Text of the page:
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The imperative of critical pedagogy in times of cultural austerity: a case study of the capacity to reimagine education as a tool for emancipation
journal contributionposted on 2018-12-01, 00:00 authored by Piper RoddPiper Rodd, Kellie Sanders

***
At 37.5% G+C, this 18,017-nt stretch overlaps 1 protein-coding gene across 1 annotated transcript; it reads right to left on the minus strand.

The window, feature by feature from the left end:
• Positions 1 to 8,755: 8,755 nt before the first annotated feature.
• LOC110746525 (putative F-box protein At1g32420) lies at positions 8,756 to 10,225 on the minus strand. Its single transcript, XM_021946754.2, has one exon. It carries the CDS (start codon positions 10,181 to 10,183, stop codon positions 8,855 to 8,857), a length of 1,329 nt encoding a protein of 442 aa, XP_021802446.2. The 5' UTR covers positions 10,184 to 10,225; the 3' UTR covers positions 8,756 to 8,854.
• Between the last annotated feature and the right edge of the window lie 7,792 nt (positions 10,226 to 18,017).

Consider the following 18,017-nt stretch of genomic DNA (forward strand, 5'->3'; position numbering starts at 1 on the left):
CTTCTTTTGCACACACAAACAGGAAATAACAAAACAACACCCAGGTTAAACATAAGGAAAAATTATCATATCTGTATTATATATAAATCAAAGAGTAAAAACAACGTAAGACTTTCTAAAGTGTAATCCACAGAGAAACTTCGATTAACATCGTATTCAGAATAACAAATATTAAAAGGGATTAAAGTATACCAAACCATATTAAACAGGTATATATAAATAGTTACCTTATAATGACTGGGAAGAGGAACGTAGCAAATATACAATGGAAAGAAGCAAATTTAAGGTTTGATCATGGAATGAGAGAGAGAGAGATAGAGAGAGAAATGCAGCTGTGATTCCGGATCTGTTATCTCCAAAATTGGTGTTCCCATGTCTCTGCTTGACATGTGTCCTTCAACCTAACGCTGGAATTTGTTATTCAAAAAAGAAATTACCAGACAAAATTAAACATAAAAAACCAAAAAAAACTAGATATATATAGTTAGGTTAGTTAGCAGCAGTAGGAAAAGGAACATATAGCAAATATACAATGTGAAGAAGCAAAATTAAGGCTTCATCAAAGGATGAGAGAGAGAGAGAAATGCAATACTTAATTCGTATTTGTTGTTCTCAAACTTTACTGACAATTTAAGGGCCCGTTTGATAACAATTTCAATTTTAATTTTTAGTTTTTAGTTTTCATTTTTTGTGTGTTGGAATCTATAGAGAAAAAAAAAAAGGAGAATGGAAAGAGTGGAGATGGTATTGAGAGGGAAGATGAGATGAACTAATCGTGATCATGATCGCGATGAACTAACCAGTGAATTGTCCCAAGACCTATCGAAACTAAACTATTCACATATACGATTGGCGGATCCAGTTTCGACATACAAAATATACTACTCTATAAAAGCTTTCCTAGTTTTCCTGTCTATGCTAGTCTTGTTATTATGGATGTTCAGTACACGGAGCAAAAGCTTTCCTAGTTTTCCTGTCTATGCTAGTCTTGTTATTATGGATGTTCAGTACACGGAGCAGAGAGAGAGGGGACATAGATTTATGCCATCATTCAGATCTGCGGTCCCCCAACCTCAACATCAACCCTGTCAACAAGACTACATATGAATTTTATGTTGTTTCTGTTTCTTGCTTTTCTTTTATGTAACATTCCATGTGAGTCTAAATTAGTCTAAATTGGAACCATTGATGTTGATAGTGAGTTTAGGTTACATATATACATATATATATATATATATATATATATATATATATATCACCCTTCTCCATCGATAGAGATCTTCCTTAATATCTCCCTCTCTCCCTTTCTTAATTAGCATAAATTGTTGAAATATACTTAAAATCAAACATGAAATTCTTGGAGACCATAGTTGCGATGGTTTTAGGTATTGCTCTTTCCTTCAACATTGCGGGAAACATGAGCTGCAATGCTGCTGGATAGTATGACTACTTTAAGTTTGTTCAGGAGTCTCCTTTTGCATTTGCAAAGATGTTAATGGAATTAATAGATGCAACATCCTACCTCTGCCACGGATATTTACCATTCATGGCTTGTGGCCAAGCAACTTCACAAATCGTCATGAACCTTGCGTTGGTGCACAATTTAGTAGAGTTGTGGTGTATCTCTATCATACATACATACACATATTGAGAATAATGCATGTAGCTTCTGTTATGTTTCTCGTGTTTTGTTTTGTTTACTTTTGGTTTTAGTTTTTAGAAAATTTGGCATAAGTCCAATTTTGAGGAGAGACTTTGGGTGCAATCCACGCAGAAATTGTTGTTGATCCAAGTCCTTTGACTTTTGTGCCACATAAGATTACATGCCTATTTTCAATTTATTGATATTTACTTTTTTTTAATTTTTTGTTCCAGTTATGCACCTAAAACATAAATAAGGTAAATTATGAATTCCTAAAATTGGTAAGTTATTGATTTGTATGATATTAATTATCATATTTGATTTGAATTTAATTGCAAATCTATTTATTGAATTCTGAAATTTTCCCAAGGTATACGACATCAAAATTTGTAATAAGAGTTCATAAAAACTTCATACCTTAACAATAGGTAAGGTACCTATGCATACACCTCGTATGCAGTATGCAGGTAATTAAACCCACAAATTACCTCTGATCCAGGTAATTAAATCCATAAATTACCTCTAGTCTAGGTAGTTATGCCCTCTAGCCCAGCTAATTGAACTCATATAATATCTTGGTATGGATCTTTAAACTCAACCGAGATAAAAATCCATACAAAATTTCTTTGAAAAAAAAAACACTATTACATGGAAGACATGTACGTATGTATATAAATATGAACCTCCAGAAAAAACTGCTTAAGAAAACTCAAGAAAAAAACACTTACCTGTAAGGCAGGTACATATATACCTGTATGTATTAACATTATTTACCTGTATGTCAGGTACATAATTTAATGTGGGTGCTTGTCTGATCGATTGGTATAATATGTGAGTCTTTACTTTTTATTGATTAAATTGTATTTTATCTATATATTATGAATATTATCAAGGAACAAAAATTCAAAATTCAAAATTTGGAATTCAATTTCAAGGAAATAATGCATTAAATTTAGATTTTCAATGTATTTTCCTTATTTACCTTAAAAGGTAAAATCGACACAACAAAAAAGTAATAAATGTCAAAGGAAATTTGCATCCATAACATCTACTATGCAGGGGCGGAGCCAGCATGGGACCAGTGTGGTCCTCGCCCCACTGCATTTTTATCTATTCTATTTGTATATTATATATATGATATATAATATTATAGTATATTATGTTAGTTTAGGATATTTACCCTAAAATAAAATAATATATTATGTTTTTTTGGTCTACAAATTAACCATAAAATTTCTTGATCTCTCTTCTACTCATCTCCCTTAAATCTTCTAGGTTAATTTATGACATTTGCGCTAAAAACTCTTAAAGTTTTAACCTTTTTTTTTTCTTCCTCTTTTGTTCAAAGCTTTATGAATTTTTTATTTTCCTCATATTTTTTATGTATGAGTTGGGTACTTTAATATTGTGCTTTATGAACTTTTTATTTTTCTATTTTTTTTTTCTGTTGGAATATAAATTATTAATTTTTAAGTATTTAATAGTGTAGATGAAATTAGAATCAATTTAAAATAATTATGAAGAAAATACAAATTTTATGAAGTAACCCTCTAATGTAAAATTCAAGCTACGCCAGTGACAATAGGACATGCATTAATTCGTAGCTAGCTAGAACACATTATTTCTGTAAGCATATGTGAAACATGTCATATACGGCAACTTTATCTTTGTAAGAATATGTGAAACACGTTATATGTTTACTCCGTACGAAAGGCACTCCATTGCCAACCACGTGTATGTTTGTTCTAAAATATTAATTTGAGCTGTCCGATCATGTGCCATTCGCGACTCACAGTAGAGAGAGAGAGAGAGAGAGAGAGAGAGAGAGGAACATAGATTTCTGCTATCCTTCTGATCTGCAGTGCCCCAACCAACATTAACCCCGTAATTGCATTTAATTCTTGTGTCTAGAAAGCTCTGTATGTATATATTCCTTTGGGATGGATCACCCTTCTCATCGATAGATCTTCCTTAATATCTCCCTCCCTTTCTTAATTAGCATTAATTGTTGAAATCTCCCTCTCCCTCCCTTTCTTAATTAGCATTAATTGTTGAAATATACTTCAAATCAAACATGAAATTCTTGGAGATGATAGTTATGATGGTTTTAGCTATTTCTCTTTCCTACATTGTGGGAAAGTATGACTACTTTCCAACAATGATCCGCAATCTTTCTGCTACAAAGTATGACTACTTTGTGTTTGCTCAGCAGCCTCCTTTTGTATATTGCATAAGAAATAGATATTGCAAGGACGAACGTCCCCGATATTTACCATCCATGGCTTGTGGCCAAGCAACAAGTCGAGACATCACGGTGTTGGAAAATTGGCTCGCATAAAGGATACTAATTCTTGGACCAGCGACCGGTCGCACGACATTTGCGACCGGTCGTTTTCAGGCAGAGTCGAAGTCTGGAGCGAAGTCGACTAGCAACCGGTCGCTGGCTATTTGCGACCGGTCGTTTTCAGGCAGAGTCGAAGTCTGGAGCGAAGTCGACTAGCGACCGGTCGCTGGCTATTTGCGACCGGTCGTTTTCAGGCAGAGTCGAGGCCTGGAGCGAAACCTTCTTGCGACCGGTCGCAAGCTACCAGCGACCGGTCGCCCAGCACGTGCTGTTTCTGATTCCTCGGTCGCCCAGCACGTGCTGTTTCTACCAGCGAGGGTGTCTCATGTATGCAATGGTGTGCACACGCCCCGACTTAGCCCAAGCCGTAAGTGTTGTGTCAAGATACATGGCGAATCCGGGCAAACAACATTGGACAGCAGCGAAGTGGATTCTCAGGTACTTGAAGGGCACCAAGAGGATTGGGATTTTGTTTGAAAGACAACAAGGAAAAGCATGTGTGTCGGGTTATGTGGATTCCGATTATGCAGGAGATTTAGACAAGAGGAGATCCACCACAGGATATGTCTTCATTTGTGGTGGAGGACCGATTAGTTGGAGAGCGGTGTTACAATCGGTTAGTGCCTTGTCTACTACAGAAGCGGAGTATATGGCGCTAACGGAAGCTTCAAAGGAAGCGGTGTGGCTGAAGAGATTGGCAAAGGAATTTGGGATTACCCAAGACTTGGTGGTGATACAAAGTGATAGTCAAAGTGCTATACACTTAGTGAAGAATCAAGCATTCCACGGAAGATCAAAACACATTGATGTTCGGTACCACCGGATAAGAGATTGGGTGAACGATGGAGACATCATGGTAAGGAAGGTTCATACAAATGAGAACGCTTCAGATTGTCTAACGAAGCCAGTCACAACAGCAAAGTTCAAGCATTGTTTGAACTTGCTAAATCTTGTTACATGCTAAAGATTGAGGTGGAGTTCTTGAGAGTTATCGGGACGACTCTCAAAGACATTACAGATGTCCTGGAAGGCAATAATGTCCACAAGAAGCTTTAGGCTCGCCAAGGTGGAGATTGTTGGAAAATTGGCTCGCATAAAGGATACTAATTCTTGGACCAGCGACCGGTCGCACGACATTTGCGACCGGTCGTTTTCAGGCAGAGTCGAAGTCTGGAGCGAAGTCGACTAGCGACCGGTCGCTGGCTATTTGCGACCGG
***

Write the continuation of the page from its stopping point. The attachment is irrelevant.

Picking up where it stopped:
Schools must be more than merely sites of sociocultural reproduction, skilling students to assume roles as economic functionaries, positions which serve to engrain social class inequality. Freire (1970) posits that the role of education is humanisation and liberation, imbuing in students a capacity to read the world and their own place in it critically and consciously. Schools, however, are too often are complicit in the re-creation of the hierarchical status quo. As Freire (1970, p.49) points out, “The more completely the majority adapt to the purposes which the dominant minority prescribe for them … the more easily the minority can continue to prescribe.” In this article, we draw on Freire’s concept of critical pedagogy to contextualise and analyse empirical data gained through a study concerned with school principals’ roles in engendering social capital in an outer-suburban, socio-economically disadvantaged community in one Australian city. We also borrow from Giroux (2013, 2014, 2015, 2017), who positions radical critical pedagogy as of necessity in the contemporary western world, arguing that schools must play a central role in instilling a critical consciousness during times of neoliberal socio-economic inequality, cultural austerity and political authoritarianism.